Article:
The First step : Entrepreneurship in education

“The great appear great because we are on our knees. Let us rise!!” – James Larkin

Entrepreneurship,  a modern day English term that symbolizes this thought has managed to attract the attention of today’s urbanite blob that wants to rise to its aspirations of independence and self sustained employment.

A Madras University student in 1948. Even after 66 years of Independence, Independence as a virtue is not valued at all.

A Madras University student in 1948. Even after 66 years of Independence, Independence as a virtue is not valued at all.

For centuries, our people are used to being a part of the working class. Save for a few communities like the Parsi’s, the Gujarati’s, Punjabi’s and Marwari’s in Rajasthan, most of the over 2000 Indian communities have been governed by princely states and intrinsic caste systems.  Job culture is now a part of our psyche.

In these times of misgovernance and economic dilapidation, entrepreneurship is not a lifestyle choice but the need of the hour. Entrepreneurship as a way of living, a philosophy of life, is symbolic of the thinking that is slowly and steadily taking the youth of the nation by force. The success of the west built on the pillars of individual freedom, open economies and democracy, as well as home grown examples in the form of the Birla’s, Tata’s, Dhirubhai and the recent horde of E commerce giants has only further fueled the imagination of the repressed classes looking for a vent to express their ideas and showcase their ambitions.


It is therefore, time for the government and the people themselves to realize the onset of this change among themselves and push for educational reforms. Reforms where there is more focus on education rather than knowledge gathering (since, these two things are chalk and cheese).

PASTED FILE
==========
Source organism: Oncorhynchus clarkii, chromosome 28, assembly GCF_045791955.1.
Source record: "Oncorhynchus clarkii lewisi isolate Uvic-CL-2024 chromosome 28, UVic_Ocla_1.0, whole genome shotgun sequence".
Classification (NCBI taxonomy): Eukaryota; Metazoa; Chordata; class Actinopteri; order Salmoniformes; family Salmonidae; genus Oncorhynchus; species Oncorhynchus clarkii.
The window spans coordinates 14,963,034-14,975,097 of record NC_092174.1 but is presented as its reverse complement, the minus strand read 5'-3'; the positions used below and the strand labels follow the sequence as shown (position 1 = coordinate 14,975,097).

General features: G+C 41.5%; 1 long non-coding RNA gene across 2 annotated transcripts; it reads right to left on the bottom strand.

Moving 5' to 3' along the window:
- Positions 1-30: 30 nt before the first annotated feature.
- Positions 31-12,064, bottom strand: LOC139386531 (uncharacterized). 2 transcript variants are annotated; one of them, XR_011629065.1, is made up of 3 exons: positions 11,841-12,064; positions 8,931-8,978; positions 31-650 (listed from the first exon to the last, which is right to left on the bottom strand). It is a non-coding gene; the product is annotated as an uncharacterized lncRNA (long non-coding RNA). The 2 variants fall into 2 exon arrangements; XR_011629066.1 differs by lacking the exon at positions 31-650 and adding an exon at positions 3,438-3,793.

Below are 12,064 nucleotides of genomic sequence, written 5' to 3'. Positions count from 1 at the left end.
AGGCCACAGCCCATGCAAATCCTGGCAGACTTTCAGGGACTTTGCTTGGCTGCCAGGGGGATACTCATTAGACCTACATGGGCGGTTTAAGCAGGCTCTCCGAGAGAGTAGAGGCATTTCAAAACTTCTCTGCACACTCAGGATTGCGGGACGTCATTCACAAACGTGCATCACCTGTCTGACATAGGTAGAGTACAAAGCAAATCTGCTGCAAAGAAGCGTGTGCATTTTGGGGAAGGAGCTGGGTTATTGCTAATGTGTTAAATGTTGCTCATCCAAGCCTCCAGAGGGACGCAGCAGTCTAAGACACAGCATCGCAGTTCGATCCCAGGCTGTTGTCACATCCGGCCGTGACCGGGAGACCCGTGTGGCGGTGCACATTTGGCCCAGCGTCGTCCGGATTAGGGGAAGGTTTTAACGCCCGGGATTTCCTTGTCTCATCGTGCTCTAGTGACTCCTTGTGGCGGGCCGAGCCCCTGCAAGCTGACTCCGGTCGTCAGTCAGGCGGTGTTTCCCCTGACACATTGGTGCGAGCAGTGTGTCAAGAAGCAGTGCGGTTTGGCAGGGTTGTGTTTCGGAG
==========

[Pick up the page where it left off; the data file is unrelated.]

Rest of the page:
But the current state of education in the country is far from ideal to be receptive to such ideas. A myriad problems spring up at every step. Child labor is rampant. Forcing children out of schools even as millions of children are not receiving their basic fundamental rights in the form of free education upto the age of 14. In many places, schools are torn down buildings where teachers have never been seen. Save for urban India, where private schools are minting money and somehow sustaining a basic education level among students, there is no holistic approach towards education that is so essential to the reform needed.

In the face of such challenges, even before we set pen to paper and jot down the kind of courses that need to be run and how, we need to create a realization, a movement among the people across all classes to embrace self employement and self empowerment. Ideas that have been promoted in the past by Swami Vivekananda and Gandhi. Ideas that are at the core of our culture in the Vedas. Yet have been lost in the race for survival that grips the nation today.

“Our deepest fear is not that we are inadequate.

 Our deepest fear is that we are powerful beyond measure.” – Marianne Williamson

To expect people to stand up by themselves and run companies of the magnitude of Facebook and Google from nowhere is unrealistic. The first step is to start at the roots. The increasing reach of social networks and mass media should be directed towards this agenda and not to showcase gory fist fights between cops and the murders of dogs in non-discript villages. It is time for us as individuals to realize all this. Time for us to evolve entrepreneurship into the very core of the fabric of our society. For no movement is complete without the people. There have been revolutions before, for they represent radical change. And something of the order of the Freedom struggle of India, America and the French revolution is needed again. Something Hugo captured in his famous book, all those years ago.

“Do you hear the people sing?
Singing the song of angry men?
It is the music of a people
Who will not be slaves again!
When the beating of your heart
Echoes the beating of the drums
There is a life about to start
When tomorrow comes!”

– Enjorlas, in Les Miserables by Victor Hugo, 1862



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